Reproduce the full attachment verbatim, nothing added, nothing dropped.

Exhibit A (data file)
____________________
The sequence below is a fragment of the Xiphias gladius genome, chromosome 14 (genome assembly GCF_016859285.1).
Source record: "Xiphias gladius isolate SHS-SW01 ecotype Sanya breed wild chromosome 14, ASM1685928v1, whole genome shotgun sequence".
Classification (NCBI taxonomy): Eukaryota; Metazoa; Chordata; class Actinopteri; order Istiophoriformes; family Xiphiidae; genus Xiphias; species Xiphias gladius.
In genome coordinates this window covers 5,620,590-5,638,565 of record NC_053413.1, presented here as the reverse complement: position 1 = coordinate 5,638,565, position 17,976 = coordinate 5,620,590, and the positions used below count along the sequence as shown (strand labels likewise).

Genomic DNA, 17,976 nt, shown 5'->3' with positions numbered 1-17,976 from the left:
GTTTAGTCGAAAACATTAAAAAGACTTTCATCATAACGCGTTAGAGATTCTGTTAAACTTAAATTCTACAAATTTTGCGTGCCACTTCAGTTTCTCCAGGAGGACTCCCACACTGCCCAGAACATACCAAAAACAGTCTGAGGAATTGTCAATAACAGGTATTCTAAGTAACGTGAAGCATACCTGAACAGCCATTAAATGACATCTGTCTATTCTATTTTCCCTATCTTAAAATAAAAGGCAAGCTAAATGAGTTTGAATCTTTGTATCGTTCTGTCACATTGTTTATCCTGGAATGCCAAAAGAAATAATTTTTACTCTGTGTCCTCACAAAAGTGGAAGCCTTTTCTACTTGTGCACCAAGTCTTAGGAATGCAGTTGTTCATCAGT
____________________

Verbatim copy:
The sequence below is a fragment of the Xiphias gladius genome, chromosome 14 (genome assembly GCF_016859285.1).
Source record: "Xiphias gladius isolate SHS-SW01 ecotype Sanya breed wild chromosome 14, ASM1685928v1, whole genome shotgun sequence".
Classification (NCBI taxonomy): Eukaryota; Metazoa; Chordata; class Actinopteri; order Istiophoriformes; family Xiphiidae; genus Xiphias; species Xiphias gladius.
In genome coordinates this window covers 5,620,590-5,638,565 of record NC_053413.1, presented here as the reverse complement: position 1 = coordinate 5,638,565, position 17,976 = coordinate 5,620,590, and the positions used below count along the sequence as shown (strand labels likewise).

Genomic DNA, 17,976 nt, shown 5'->3' with positions numbered 1-17,976 from the left:
GTTTAGTCGAAAACATTAAAAAGACTTTCATCATAACGCGTTAGAGATTCTGTTAAACTTAAATTCTACAAATTTTGCGTGCCACTTCAGTTTCTCCAGGAGGACTCCCACACTGCCCAGAACATACCAAAAACAGTCTGAGGAATTGTCAATAACAGGTATTCTAAGTAACGTGAAGCATACCTGAACAGCCATTAAATGACATCTGTCTATTCTATTTTCCCTATCTTAAAATAAAAGGCAAGCTAAATGAGTTTGAATCTTTGTATCGTTCTGTCACATTGTTTATCCTGGAATGCCAAAAGAAATAATTTTTACTCTGTGTCCTCACAAAAGTGGAAGCCTTTTCTACTTGTGCACCAAGTCTTAGGAATGCAGTTGTTCATCAGT